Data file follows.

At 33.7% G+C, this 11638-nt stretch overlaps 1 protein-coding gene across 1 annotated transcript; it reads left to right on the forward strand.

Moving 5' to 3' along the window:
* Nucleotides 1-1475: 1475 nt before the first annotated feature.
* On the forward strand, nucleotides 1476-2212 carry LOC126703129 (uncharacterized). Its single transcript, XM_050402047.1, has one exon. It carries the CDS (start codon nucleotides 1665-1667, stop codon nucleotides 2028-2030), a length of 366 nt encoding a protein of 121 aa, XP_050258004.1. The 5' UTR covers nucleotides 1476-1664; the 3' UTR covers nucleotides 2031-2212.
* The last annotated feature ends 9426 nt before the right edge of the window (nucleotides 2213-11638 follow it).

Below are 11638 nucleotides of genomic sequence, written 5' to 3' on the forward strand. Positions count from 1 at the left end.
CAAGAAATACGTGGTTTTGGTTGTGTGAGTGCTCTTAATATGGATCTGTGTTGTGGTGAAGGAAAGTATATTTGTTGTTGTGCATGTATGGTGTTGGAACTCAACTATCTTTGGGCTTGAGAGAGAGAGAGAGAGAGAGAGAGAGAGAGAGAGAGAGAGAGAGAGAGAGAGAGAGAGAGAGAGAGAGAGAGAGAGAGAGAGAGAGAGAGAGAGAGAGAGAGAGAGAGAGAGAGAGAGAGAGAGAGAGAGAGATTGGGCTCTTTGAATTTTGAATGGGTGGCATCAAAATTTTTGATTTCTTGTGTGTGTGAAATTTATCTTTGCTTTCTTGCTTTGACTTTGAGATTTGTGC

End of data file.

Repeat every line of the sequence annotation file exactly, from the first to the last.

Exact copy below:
At 33.7% G+C, this 11638-nt stretch overlaps 1 protein-coding gene across 1 annotated transcript; it reads left to right on the forward strand.

Moving 5' to 3' along the window:
* Nucleotides 1-1475: 1475 nt before the first annotated feature.
* On the forward strand, nucleotides 1476-2212 carry LOC126703129 (uncharacterized). Its single transcript, XM_050402047.1, has one exon. It carries the CDS (start codon nucleotides 1665-1667, stop codon nucleotides 2028-2030), a length of 366 nt encoding a protein of 121 aa, XP_050258004.1. The 5' UTR covers nucleotides 1476-1664; the 3' UTR covers nucleotides 2031-2212.
* The last annotated feature ends 9426 nt before the right edge of the window (nucleotides 2213-11638 follow it).

Below are 11638 nucleotides of genomic sequence, written 5' to 3' on the forward strand. Positions count from 1 at the left end.
CAAGAAATACGTGGTTTTGGTTGTGTGAGTGCTCTTAATATGGATCTGTGTTGTGGTGAAGGAAAGTATATTTGTTGTTGTGCATGTATGGTGTTGGAACTCAACTATCTTTGGGCTTGAGAGAGAGAGAGAGAGAGAGAGAGAGAGAGAGAGAGAGAGAGAGAGAGAGAGAGAGAGAGAGAGAGAGAGAGAGAGAGAGAGAGAGAGAGAGAGAGAGAGAGAGAGAGAGAGAGAGAGAGAGAGAGAGAGAGATTGGGCTCTTTGAATTTTGAATGGGTGGCATCAAAATTTTTGATTTCTTGTGTGTGTGAAATTTATCTTTGCTTTCTTGCTTTGACTTTGAGATTTGTGC